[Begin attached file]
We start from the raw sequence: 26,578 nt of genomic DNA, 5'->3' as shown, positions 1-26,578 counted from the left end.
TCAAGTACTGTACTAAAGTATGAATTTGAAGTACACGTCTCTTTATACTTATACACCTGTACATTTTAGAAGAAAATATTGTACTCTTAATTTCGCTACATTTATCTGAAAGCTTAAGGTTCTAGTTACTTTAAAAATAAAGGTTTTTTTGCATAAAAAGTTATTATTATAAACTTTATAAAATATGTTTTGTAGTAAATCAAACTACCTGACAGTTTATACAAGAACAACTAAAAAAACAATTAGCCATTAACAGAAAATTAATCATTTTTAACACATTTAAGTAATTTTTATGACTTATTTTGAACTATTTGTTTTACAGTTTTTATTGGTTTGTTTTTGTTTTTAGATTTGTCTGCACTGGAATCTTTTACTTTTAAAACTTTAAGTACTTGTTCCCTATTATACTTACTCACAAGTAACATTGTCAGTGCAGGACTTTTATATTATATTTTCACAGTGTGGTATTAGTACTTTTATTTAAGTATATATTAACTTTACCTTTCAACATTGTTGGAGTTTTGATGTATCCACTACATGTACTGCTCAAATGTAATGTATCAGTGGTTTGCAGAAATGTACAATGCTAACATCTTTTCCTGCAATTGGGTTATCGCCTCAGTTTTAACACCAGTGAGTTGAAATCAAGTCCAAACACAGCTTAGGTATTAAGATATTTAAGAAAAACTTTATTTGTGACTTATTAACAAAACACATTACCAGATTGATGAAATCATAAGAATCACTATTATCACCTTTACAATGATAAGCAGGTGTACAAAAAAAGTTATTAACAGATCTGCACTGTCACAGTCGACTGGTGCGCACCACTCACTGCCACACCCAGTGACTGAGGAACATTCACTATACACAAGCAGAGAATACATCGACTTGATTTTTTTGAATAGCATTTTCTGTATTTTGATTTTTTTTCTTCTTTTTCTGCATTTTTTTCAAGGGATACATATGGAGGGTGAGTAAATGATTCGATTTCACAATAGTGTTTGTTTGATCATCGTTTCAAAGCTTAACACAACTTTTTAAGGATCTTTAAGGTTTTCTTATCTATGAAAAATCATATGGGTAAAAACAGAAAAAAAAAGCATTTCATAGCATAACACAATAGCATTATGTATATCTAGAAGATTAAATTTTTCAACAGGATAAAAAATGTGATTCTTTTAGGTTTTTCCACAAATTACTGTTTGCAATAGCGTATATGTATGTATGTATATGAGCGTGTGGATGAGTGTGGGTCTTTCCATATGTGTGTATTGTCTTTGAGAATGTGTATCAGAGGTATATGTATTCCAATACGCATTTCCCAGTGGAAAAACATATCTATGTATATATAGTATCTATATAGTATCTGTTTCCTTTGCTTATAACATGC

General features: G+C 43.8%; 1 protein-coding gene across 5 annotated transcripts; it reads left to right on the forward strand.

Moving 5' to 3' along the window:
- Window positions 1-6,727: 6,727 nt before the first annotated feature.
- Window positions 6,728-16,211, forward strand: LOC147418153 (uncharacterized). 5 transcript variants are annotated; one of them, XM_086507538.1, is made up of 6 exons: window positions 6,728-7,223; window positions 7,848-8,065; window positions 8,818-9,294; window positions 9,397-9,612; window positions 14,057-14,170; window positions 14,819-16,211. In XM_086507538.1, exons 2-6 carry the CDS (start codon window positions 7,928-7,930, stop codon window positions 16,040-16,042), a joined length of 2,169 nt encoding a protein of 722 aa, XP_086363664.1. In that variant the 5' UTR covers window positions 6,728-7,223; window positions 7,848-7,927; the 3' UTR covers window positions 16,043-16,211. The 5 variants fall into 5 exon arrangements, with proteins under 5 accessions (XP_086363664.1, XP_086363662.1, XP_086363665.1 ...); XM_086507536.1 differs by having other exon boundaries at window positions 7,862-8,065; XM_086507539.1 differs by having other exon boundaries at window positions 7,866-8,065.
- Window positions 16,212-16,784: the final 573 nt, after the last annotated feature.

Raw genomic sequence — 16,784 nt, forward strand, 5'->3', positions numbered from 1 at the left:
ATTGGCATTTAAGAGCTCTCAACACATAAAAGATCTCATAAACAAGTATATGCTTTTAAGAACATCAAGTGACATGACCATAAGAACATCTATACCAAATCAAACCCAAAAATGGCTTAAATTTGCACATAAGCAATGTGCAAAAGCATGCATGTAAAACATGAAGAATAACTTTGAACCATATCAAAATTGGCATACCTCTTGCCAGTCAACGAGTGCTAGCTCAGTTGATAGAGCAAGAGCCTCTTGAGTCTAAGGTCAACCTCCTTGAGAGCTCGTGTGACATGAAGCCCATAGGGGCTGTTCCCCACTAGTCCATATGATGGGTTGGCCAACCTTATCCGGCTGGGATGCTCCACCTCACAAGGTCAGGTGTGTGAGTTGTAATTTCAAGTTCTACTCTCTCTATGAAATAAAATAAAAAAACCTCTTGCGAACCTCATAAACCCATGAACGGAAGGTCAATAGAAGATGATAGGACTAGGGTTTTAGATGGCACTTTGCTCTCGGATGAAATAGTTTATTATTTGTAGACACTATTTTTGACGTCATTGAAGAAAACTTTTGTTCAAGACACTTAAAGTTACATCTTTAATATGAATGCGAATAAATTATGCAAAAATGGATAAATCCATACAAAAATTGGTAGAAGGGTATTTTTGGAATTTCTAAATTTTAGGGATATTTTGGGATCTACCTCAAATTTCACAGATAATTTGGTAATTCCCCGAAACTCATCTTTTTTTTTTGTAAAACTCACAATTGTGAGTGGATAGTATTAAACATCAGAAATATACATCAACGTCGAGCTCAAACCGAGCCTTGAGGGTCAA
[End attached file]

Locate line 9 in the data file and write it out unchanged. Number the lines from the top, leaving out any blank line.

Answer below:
ATTGGCATTTAAGAGCTCTCAACACATAAAAGATCTCATAAACAAGTATATGCTTTTAAGAACATCAAGTGACATGACCATAAGAACATCTATACCAAATCAAACCCAAAAATGGCTTAAATTTGCACATAAGCAATGTGCAAAAGCATGCATGTAAAACATGAAGAATAACTTTGAACCATATCAAAATTGGCATACCTCTTGCCAGTCAACGAGTGCTAGCTCAGTTGATAGAGCAAGAGCCTCTTGAGTCTAAGGTCAACCTCCTTGAGAGCTCGTGTGACATGAAGCCCATAGGGGCTGTTCCCCACTAGTCCATATGATGGGTTGGCCAACCTTATCCGGCTGGGATGCTCCACCTCACAAGGTCAGGTGTGTGAGTTGTAATTTCAAGTTCTACTCTCTCTATGAAATAAAATAAAAAAACCTCTTGCGAACCTCATAAACCCATGAACGGAAGGTCAATAGAAGATGATAGGACTAGGGTTTTAGATGGCACTTTGCTCTCGGATGAAATAGTTTATTATTTGTAGACACTATTTTTGACGTCATTGAAGAAAACTTTTGTTCAAGACACTTAAAGTTACATCTTTAATATGAATGCGAATAAATTATGCAAAAATGGATAAATCCATACAAAAATTGGTAGAAGGGTATTTTTGGAATTTCTAAATTTTAGGGATATTTTGGGATCTACCTCAAATTTCACAGATAATTTGGTAATTCCCCGAAACTCATCTTTTTTTTTTGTAAAACTCACAATTGTGAGTGGATAGTATTAAACATCAGAAATATACATCAACGTCGAGCTCAAACCGAGCCTTGAGGGTCAA